Earlier this evening, the phone rang. It was the landline phone, which is unusual. There had been an *ahem* illegal call from WQIK soliciting me to listen to their morning show and try to win a red pickup truck. Now, I’m on the “Do Not Call” list, so Boomer and Robbie Rose are not supposed to call me and leave a message … not to mention that the very last thing I need right now is a bright red gas-guzzler. So sorry, guys, but I’m not going to give up my Morning Edition habit to try to win your truck.
But I digress.
The phone rang a second time, and it was actually a call I wanted to take. A friend confirming for an event on Friday, and asking about tours in DC. That’s cool. We chatted for a few minutes, and then the phone rang a second time.
That’s unusual. The landline gets very little activity. One call in an evening was unusual. A second call was practically unheard of.
The person on the other end of the line asked for ‘Mr. Payton”.
Phone bank people need to learn some basic grammar rules. When you see a vowel followed by two consonants, the vowel almost always carries the short sound. So why, when people see “Patton”, they automatically think ‘Payton” is beyond me … but it happens almost every time. There was a famous general by the name “Patton”, but nobody bothers with history any more. Honestly, how hard is that, really.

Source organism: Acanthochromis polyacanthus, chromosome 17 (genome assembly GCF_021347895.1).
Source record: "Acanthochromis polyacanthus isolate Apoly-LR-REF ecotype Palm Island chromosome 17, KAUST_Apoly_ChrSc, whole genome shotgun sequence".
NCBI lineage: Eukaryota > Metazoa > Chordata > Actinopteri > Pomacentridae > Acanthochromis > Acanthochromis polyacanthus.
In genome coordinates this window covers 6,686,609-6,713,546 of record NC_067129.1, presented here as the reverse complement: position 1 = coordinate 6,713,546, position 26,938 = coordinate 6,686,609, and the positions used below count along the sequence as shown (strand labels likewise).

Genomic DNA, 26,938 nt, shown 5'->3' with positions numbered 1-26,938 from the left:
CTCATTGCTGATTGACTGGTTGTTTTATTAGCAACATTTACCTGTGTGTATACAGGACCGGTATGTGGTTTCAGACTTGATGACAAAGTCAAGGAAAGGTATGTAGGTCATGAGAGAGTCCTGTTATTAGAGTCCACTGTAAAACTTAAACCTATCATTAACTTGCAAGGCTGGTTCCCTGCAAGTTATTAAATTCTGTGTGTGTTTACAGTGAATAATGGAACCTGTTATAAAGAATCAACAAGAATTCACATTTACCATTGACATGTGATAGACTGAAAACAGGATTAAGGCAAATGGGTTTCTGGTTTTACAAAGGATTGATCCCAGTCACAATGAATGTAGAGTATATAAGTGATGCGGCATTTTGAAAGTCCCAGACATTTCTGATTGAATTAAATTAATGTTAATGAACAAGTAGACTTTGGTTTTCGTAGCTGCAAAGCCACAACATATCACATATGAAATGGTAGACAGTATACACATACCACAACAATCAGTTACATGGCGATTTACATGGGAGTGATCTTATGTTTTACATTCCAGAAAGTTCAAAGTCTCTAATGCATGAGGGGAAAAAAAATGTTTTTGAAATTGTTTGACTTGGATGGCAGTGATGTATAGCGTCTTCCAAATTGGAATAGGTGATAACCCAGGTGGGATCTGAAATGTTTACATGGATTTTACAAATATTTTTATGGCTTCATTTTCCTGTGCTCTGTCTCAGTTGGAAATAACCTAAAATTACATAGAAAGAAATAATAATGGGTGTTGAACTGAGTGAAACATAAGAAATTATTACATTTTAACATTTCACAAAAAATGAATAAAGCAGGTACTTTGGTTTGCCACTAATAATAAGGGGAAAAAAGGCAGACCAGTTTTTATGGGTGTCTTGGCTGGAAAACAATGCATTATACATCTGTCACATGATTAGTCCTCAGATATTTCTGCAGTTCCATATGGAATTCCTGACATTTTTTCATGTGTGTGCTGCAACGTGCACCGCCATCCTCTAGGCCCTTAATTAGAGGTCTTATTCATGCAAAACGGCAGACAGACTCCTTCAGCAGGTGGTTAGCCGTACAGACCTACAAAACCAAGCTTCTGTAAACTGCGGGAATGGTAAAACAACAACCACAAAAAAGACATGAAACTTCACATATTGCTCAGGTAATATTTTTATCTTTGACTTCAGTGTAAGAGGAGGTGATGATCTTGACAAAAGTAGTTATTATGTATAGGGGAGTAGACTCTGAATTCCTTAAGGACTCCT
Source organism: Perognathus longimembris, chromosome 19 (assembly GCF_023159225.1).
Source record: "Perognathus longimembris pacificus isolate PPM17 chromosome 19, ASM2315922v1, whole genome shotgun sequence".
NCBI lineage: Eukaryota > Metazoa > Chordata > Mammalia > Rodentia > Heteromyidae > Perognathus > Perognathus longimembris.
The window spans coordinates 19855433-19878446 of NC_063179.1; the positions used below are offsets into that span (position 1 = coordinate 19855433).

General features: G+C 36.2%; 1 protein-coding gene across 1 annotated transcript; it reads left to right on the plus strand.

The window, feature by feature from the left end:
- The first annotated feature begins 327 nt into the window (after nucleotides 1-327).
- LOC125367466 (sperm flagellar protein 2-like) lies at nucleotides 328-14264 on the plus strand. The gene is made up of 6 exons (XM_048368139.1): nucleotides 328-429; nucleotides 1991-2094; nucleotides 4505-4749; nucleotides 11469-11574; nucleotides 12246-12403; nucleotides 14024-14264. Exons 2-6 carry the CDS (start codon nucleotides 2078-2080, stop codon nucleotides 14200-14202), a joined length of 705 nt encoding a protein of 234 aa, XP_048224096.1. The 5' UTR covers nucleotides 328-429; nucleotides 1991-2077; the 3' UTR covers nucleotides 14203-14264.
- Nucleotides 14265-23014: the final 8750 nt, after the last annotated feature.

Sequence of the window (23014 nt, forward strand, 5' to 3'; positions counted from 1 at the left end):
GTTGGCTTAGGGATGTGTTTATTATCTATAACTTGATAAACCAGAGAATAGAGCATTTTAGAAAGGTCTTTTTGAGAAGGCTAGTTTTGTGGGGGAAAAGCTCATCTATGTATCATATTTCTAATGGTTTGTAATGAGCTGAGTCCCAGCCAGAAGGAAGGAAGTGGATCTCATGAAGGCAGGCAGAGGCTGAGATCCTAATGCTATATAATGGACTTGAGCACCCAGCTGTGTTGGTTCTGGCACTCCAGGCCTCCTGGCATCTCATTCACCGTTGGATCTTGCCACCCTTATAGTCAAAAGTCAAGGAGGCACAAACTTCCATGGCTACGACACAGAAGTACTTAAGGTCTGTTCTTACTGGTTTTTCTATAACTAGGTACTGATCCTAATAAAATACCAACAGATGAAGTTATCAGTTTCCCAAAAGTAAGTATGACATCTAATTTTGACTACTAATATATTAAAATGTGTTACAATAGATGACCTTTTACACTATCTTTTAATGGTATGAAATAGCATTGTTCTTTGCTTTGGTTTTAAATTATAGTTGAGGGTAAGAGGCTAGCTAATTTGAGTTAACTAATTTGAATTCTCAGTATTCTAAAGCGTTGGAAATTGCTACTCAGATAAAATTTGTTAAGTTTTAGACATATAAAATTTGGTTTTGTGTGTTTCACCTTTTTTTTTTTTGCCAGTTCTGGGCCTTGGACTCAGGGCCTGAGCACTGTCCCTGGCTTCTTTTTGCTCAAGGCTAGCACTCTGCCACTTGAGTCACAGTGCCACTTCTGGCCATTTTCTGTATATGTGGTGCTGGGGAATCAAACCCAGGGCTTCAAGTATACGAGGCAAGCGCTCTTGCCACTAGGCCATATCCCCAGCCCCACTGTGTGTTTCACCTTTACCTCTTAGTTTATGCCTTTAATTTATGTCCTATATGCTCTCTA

Maybe that’s why they’re working in a call center.
Anyway, after I corrected her about the pronunciation of my name, which she seemed very annoyed about, she got to the reason for her call. A polling firm was calling registered voters across the state of Florida to get opinions about important issues of the day, and “does anyone in your household work for an elected official or a news organization?”
“Yes”, I said. It threw her.
“I work for a pubic radio station.”
“OK, thank you for your time.” and she hung up.
What I want to know is … where is it written that, because I happen to work for a news organization, my opinion doesn’t count? Why would they preclude me from participating in a poll just because I work for public radio?
I have a theory, which I’m sure you expected. I know too much.
People like me who spend their days steeped in the news might actually have a clue about what’s going on. Not to say that others don’t, but there’s a much higher probability that I’ll have a more informed opinion on the issues, and that might skew their results. The good news is, not every polling organization has that attitude. I have been polled, twice, and not been asked that question. One was a legitimate issues poll, one a stupid push poll for Mike Huckabee for which I’m sure they didn’t like my answers. I just assumed they were conducting a poll since Barak Obama won enough delegates to get the nomination. But I’m guessing that we’re in for this until November.
Heaven forbid that someone like me might be asked their opinion. But that’s the way it is. I guess I know too much.